John Harrigan's Woods, Water & Wildlife: Wolverines, Ice Age relic, discovered in North Country
HUMORLESS wildlife experts and a gullible public are being rocked this weekend by the announcement that remnants of the wolverine, long thought extinct, have been discovered in the remote vastness of northern New Hampshire.
“It ran straight for us, huge jaws lowered,” said breathless trapper Joe Conibear, who was rescued by passersby as he crawled, clothing in tatters, from a fetid swamp. Actually, he explained, it was more of a hillside seep from a perched water table. “We don't have fetid swamps around here,” he said. “Those are in Mesopotamia.”
Although wolverines probably were around here once, like the muskox, they had long been considered extirpated, which is a pointy-headed way of saying “gone” — but not “finally gone,” as in “never coming back,” but more like “just gone from the immediate neighborhood.” Woodland caribou, for instance, are gone, but are really elsewhere (Alberta).
For New Hampshire's beleaguered wildlife officials, the news about the wolverines was like a bad dream come true. “First the cougar, and then the wolf,” said Heza Reeda, chief of the Extirpated Species Worst Nightmare Section in the Fish and Game's Division of Spoils, holding his head. “I just got back from rediscovered formerly native species counseling and now this.”
Wolverines, for those lucky enough never to have come upon one because anyone who has never forgets it, let me tell you, bub, are the largest member of the weasel family. As such, they combine all of the fetching attributes of the lesser weasels — snarling, spitting, blood-lust, frenzied killing, going straight for the jugular and so on — into one large, gorgeous specimen. It also bears mentioning that, to quote longtime Far North trekker Norton Kelley, “They're so damned mean they walk along with their heads lowered and swinging from side to side, biting the ground.” Also, they have a well-earned reputation for being so greedy and jealous of any food they find that they urinate on it so nothing else can enjoy it. “And boy, can they make a mess of a good camp,” Kelley added.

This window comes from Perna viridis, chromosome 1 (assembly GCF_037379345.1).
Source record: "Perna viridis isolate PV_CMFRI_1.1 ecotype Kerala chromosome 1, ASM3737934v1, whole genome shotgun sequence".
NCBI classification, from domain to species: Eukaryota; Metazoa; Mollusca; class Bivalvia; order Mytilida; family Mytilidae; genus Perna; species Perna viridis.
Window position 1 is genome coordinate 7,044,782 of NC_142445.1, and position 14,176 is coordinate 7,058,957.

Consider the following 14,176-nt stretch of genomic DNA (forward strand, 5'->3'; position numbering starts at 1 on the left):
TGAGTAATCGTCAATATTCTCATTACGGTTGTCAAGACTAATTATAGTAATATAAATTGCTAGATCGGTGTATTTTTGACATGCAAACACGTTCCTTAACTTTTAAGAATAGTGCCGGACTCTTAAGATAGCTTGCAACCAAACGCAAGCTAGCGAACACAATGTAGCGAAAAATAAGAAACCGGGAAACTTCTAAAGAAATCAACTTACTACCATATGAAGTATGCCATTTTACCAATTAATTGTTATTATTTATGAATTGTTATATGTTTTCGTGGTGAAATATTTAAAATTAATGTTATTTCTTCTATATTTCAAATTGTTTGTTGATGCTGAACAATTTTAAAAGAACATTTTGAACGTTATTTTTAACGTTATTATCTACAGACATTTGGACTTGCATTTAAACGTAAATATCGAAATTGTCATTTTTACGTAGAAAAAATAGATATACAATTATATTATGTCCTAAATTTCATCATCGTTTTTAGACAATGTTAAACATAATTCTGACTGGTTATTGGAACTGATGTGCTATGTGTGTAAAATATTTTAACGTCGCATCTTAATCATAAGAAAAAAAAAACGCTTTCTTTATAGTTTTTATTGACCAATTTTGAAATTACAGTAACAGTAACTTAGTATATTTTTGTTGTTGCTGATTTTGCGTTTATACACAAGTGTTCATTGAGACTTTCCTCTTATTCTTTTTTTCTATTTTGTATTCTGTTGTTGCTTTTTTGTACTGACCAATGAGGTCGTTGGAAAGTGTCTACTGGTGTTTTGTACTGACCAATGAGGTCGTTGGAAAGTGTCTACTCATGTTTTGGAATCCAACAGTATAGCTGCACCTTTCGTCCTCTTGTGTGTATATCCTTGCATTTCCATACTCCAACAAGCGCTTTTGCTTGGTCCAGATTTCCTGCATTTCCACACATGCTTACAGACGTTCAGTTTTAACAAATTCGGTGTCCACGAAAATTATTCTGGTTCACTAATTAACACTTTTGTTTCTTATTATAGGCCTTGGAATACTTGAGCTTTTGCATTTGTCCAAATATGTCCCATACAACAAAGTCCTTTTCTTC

At a hastily called news conference, Fish and Game officials said they were asking for federal help in assessing the wolverine discovery, noting that “federal dollars are always good, no matter what they're for, even wolverines.” The House Ways and Means committee, meanwhile, demanded calling out the Guard, noting the committee has authority because the wolverine has “ways” to be “mean.”
Tourism officials, meanwhile, said they did not think the discovery will scare off visitors. “We'll issue telephoto lenses because it's not good to get too close — and maybe full-body armor.”
John Harrigan wishes his readers a happy April Fool's Day. Email him at email@example.com.
|NH Angle >> Outdoors|
Cheryl Kimball's Nature Talks: After sharp decline, New England cottontail population bouncing back
Bedford: Colonel John Goffe (1701-1786)
Mark Hayward's City Matters: Bedbugs, a breakup and foreclosure spell trouble for tenant and landlord
Mark Hayward's City Matters: If a child care worker doesn't report an incident, it's the DHHS that gets it